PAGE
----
Research Publication Title

Lying and its Effects on Memory and Reaction Time

Major

Psychology

Faculty Mentor

Eric Rindal

Keywords

Lying, False Memory, Memory, Fabrication

Abstract

Past research has shown that memory can be negatively affected by lying (Pickel 2004). Our lab has also demonstrated that lying about details in an eyewitness event can lead to false memories. To further investigate the effect that lying has on memory, we looked at the effect of retention interval (1-week and 4-weeks) on the development of false memories and the speed with which participants accurately or inaccurately answered questions about real and fabricated details. Participants watched a video of a bank robbery and were then asked a series of questions about the video. Participants were asked two kinds of questions: They were asked about details that were in the video and were also asked to fabricate lies about details that never occurred in the video. After one week the participants returned to truthfully answer 16 yes/no recognition questions about the details from the video. Of these questions, 8 were about details seen in the video (true questions) and the other 8 were about details that were not seen during the clip (lie questions). For both question types, the specific details of each question were taken directly from the participant’s responses from the first week or from a yoked partner (control condition). Finally, after 4 weeks their memory of the video from Day 1 was assessed again. The final yes/no recognition test contained a total of 32 items, half of these questions were identical to the questions from Day 2 but the other 16 questions (8 true and 8 lie) were about details that were not contained in the Day 2 questionnaire. We found that at both retention intervals, participants falsely assented to having seen the details they had previously lied about, but reaction time was not diagnostic of response accuracy on either Day 2 or 3.

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Lying and its Effects on Memory and Reaction Time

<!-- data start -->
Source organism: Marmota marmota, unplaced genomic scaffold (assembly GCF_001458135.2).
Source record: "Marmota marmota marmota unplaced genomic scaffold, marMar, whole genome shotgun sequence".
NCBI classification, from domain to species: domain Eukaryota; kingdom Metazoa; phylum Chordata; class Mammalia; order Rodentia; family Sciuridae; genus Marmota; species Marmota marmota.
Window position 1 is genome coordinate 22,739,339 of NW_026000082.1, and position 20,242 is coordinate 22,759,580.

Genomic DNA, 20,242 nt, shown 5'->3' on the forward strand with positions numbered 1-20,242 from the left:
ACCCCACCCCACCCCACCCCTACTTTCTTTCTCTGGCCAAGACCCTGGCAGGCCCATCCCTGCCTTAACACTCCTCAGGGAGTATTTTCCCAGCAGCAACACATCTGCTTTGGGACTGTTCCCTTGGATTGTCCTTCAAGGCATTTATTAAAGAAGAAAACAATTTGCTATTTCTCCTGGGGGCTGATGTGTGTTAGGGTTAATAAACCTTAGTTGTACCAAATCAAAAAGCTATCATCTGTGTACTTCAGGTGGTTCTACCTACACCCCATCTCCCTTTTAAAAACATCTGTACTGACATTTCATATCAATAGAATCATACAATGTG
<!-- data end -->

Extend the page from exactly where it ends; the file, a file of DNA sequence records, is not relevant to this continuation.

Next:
Past research has shown that memory can be negatively affected by lying (Pickel 2004). Our lab has also demonstrated that lying about details in an eyewitness event can lead to false memories. To further investigate the effect that lying has on memory, we looked at the effect of retention interval (1-week and 4-weeks) on the development of false memories and the speed with which participants accurately or inaccurately answered questions about real and fabricated details. Participants watched a video of a bank robbery and were then asked a series of questions about the video. Participants were asked two kinds of questions: They were asked about details that were in the video and were also asked to fabricate lies about details that never occurred in the video. After one week the participants returned to truthfully answer 16 yes/no recognition questions about the details from the video. Of these questions, 8 were about details seen in the video (true questions) and the other 8 were about details that were not seen during the clip (lie questions). For both question types, the specific details of each question were taken directly from the participant’s responses from the first week or from a yoked partner (control condition). Finally, after 4 weeks their memory of the video from Day 1 was assessed again. The final yes/no recognition test contained a total of 32 items, half of these questions were identical to the questions from Day 2 but the other 16 questions (8 true and 8 lie) were about details that were not contained in the Day 2 questionnaire. We found that at both retention intervals, participants falsely assented to having seen the details they had previously lied about, but reaction time was not diagnostic of response accuracy on either Day 2 or 3.